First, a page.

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Title: An interpretative phenomenological analysis of primary school teachers' experiences of attending a mindfulness group
Author: Heaver, Mike
ISNI:       0000 0004 5372 2680
Awarding Body: University of Sheffield
Current Institution: University of Sheffield
Date of Award: 2016
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This thesis comprises a systematic literature review and a research study. The literature review aimed to critically evaluate and synthesise the evidence for the effectiveness of mindfulness interventions in targeting burnout within helpingprofessions. Studies were identified by searching relevant electronic databases using terms related to "mindfulness", "burnout", and "helping-professions". Subsequently, fourteen studies met the inclusion criteria. These studies were rated as fair quality overall when assessed against a validated quality checklist. There was tentative evidence found for the effectiveness of mindfulness interventions for targeting burnout, particularly emotional exhaustion. However, the diversity of the mindfulness interventions provided, and various methodological limitations, reduced generalisability. These limitations are discussed, and recommendations for further research suggested. The research study qualitatively explored the experiences of eleven primary school teachers who had attended a mindfulness group to reduce stress and burnout. Semi-structured interviews were undertaken and interpretative phenomenological analysis was employed. The findings highlighted how mindfulness practices provided an opportunity for participants to reflect upon the contextual pressures and internal processes that contributed to their stress. For the majority of participants this led to an increased understanding of their work role within a wider perspective, enabling value-aligned behavioural change. A number of participants reported an increased sense of connecting and attuning to both their own and their pupils' emotional needs. However, the experience of attending the group and continued engagement in its practices also provided numerous challenges. The findings are discussed in relation to the literature on occupational stress and burnout, teacher identity, and mindfulness, and implications for clinical practice and future research are reported.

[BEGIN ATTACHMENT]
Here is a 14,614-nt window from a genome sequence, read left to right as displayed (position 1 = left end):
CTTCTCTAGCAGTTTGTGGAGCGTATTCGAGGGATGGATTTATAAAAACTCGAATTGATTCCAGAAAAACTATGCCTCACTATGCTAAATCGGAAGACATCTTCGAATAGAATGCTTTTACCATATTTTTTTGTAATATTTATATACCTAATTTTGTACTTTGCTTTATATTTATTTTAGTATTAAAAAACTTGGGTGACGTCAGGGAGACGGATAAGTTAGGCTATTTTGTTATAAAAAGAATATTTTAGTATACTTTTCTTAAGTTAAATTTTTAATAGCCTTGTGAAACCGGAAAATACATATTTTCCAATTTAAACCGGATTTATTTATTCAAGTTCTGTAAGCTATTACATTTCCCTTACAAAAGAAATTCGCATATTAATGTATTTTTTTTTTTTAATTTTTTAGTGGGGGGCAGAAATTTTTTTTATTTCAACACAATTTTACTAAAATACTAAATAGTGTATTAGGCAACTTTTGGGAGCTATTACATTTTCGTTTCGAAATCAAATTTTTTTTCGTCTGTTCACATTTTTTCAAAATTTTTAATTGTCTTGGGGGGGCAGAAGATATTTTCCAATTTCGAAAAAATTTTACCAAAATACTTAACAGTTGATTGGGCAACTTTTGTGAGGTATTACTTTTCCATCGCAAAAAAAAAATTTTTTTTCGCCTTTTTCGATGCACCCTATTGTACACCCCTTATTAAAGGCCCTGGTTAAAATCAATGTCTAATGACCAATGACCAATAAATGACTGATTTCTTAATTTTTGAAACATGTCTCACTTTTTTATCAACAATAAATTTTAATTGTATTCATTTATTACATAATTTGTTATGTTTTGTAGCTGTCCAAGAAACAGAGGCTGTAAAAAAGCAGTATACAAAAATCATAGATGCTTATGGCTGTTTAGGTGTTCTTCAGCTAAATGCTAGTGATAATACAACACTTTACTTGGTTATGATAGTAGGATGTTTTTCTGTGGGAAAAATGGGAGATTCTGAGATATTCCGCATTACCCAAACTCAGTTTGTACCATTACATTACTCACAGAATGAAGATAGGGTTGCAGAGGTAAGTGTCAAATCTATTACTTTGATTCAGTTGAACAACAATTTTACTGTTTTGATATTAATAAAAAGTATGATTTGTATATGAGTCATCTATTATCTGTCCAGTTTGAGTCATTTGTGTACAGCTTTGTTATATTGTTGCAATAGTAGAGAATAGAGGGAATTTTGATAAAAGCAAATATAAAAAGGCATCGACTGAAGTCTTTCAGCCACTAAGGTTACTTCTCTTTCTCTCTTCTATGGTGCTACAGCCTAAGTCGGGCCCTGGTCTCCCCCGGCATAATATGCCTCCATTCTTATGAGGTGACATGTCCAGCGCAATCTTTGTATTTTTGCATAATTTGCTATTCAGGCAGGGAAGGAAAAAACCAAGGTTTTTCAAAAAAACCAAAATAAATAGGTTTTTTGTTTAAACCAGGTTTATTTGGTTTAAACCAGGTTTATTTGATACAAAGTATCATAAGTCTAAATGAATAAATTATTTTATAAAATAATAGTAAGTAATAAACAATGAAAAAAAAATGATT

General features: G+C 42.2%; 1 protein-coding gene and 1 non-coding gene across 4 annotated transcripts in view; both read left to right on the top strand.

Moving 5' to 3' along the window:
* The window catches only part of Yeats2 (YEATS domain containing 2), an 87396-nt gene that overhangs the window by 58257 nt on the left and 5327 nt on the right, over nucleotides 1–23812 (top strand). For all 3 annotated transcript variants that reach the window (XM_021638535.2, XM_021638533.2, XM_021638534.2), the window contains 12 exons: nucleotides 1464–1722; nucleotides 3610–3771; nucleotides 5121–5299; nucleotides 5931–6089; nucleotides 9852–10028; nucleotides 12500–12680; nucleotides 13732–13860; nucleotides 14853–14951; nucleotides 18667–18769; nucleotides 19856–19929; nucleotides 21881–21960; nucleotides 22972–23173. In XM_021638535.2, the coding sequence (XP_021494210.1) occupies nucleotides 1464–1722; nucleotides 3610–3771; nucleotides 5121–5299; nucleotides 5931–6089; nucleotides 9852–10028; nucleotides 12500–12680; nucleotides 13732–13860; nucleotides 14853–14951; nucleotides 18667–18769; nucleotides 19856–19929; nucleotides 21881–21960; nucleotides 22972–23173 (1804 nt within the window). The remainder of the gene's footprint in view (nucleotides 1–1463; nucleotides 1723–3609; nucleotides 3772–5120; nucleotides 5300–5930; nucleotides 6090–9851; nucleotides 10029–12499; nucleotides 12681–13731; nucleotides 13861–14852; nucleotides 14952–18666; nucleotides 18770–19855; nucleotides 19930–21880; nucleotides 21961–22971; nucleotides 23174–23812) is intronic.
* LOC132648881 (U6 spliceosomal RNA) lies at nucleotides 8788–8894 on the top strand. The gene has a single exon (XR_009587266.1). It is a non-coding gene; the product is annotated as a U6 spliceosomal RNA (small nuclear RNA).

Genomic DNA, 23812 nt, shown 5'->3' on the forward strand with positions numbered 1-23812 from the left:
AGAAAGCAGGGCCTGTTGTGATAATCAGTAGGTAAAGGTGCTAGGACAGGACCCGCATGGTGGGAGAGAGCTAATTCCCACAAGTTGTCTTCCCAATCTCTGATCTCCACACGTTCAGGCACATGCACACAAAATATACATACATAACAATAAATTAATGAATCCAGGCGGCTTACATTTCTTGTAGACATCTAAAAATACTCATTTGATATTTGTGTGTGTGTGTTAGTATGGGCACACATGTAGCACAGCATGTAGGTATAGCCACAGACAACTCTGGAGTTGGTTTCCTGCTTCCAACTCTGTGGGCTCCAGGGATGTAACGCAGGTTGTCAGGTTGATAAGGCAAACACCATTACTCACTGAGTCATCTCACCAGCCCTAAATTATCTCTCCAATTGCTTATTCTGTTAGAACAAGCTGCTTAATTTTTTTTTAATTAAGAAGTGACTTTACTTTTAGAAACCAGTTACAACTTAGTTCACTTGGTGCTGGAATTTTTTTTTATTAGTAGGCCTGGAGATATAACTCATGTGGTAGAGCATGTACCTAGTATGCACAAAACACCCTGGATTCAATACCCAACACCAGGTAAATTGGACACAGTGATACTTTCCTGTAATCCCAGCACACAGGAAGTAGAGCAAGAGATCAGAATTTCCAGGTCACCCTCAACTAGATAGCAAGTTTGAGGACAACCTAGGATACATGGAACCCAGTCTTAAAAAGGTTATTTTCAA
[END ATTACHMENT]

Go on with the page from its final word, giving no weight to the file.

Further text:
Supervisor: Emerson, Lisa Marie ; Rowse, Georgina Sponsor: Not available
Qualification Name: Thesis (D.Clin.Psy.) Qualification Level: Doctoral
EThOS ID:  DOI: Not available